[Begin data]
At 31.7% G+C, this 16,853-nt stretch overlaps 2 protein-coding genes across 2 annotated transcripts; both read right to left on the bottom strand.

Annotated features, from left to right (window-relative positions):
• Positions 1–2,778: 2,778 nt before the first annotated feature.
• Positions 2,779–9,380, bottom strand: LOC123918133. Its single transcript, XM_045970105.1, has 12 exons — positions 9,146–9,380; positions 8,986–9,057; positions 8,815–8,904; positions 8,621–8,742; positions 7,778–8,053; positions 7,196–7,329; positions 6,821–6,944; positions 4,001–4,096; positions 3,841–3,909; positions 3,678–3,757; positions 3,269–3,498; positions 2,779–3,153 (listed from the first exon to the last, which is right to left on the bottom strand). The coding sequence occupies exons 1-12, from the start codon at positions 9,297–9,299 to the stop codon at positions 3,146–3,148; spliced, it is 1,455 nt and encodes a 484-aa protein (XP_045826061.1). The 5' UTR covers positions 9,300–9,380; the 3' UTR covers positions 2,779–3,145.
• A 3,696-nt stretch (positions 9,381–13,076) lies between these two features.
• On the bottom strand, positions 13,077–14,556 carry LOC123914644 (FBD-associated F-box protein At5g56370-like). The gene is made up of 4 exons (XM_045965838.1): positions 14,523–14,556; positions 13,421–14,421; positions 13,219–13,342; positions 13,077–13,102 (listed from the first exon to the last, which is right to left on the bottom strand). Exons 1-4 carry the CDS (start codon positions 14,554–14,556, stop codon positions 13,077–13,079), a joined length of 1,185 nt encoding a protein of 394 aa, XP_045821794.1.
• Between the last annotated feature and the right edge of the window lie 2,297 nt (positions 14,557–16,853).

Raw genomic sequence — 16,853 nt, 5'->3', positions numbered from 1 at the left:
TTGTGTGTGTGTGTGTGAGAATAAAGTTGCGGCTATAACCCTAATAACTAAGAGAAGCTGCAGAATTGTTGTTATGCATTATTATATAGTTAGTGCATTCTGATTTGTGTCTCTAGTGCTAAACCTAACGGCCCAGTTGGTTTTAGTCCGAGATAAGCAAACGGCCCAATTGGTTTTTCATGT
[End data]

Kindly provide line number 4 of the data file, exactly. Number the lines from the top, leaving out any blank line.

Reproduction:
• Positions 2,779–9,380, bottom strand: LOC123918133. Its single transcript, XM_045970105.1, has 12 exons — positions 9,146–9,380; positions 8,986–9,057; positions 8,815–8,904; positions 8,621–8,742; positions 7,778–8,053; positions 7,196–7,329; positions 6,821–6,944; positions 4,001–4,096; positions 3,841–3,909; positions 3,678–3,757; positions 3,269–3,498; positions 2,779–3,153 (listed from the first exon to the last, which is right to left on the bottom strand). The coding sequence occupies exons 1-12, from the start codon at positions 9,297–9,299 to the stop codon at positions 3,146–3,148; spliced, it is 1,455 nt and encodes a 484-aa protein (XP_045826061.1). The 5' UTR covers positions 9,300–9,380; the 3' UTR covers positions 2,779–3,145.